Rebels say Parliament flouted rules to extend Kiir's term

Wednesday March 25 2015

South Sudanese President Salva Kiir. PHOTO | FILE

South Sudan's opposition has accused Parliament of flouting procedures to extend President Sirva Kiir’s term on Monday ahead of the resumption of peace talks next week.

Adel Sandrai, the SPLM-In-Opposition spokesperson in Kenya told The East African that parliament did not follow the 30 working days for constitutional amendments but instead counted the calendar days to push for a vote in a House dominated by Salva Kiir loyalists.

“What they have done means a self-imposed government that now begs the question of legitimacy because the people of South Sudan were not consulted. We knew they were capable of such a thing but what we want is to bring back peace and the action by parliament is inconsequential to the peace negotiations,” said Mr Sandrai.

Parliament on Tuesday voted 264-6 to pass the Constitutional Amendment Bill 2015, extending Mr Kiir's term and that of the current parliament by three years to July 2018.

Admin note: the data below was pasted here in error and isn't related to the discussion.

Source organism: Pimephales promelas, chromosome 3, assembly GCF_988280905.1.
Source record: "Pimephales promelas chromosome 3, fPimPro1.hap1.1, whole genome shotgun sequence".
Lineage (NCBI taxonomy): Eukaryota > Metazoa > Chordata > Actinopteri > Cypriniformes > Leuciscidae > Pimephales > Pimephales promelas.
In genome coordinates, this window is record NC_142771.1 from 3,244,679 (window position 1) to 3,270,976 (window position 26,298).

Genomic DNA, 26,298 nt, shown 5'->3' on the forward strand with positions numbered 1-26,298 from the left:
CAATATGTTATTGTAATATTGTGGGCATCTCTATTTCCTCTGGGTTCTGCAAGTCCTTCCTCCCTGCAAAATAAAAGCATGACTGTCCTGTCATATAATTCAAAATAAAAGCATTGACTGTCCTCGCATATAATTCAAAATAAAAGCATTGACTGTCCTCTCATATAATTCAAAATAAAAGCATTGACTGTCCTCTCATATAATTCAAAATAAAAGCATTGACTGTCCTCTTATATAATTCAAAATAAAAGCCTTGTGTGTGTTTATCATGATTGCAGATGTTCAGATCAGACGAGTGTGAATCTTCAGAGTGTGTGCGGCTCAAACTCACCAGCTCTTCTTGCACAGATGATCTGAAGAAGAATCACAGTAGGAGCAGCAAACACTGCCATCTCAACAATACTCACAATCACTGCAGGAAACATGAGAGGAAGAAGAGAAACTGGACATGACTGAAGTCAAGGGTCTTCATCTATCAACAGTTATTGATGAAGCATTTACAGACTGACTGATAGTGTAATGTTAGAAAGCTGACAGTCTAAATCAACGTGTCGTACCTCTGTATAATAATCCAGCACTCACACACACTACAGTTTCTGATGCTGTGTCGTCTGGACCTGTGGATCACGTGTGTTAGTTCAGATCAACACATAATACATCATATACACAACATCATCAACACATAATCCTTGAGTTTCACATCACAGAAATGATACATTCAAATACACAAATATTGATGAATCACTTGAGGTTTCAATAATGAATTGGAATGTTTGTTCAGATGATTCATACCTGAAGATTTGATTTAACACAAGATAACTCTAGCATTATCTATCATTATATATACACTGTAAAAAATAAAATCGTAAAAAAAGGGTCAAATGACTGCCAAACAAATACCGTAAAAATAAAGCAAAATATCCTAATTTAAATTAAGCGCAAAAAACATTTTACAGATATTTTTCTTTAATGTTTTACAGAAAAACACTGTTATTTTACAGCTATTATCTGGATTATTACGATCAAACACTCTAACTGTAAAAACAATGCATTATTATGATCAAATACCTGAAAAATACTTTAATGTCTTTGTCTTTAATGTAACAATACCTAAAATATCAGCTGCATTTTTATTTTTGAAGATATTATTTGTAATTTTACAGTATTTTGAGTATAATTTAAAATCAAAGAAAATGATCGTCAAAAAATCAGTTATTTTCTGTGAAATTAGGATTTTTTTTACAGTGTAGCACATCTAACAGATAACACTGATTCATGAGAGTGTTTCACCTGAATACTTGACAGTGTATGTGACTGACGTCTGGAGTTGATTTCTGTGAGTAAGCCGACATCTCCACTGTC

READ: South Sudan parliament extends President Salva Kiir's term until 2018

South Sudan's Minister for Foreign Affairs, Dr Barnaba Marial Benjamin, had earlier in the week told The East African that the amendments had reached its Third Reading and could be taken anytime.


“The best thing is to go for a transitional period to give peace a chance because we don’t want to go for elections on June 30 as earlier proposed and later the rebels will claim that they were excluded,” said Dr Benjamin.

READ: Q&A with Dr Barnaba Marial Benjamin

The government’s intention was to avoid a constitutional vacuum in case the life of the current government ended in July 9, 2015 without a peace agreement and without elections.

However, the debate now is how the extension is going to impact the peace talks in Addis Ababa scheduled to resume early next month under new structures bringing in more players from the five regions of the continent.

READ: Igad asks more countries to join South Sudan peace talks

According to Kuir E Garang, a South Sudanese author based in Canada, the extension of Kiir's presidency may not have been the best decision under the circumstances, but is better than spending over $500 million on shame elections.

The extension was based on Article 100 (2) of the constitution, but six members of the opposition voted against it while 254 of those present voted for it. There about six members from the main opposition, the Sudan People's Liberation Movement - Democratic Change (SPLM-DC) in parliament led by former foreign minister, Dr Lam Akol, while the ruling SPLM party consists of 325 lawmakers.

26 of the SPLM members of parliament had decided to desert parliament and follow Dr Riek Machar when the war broke out in December 2013.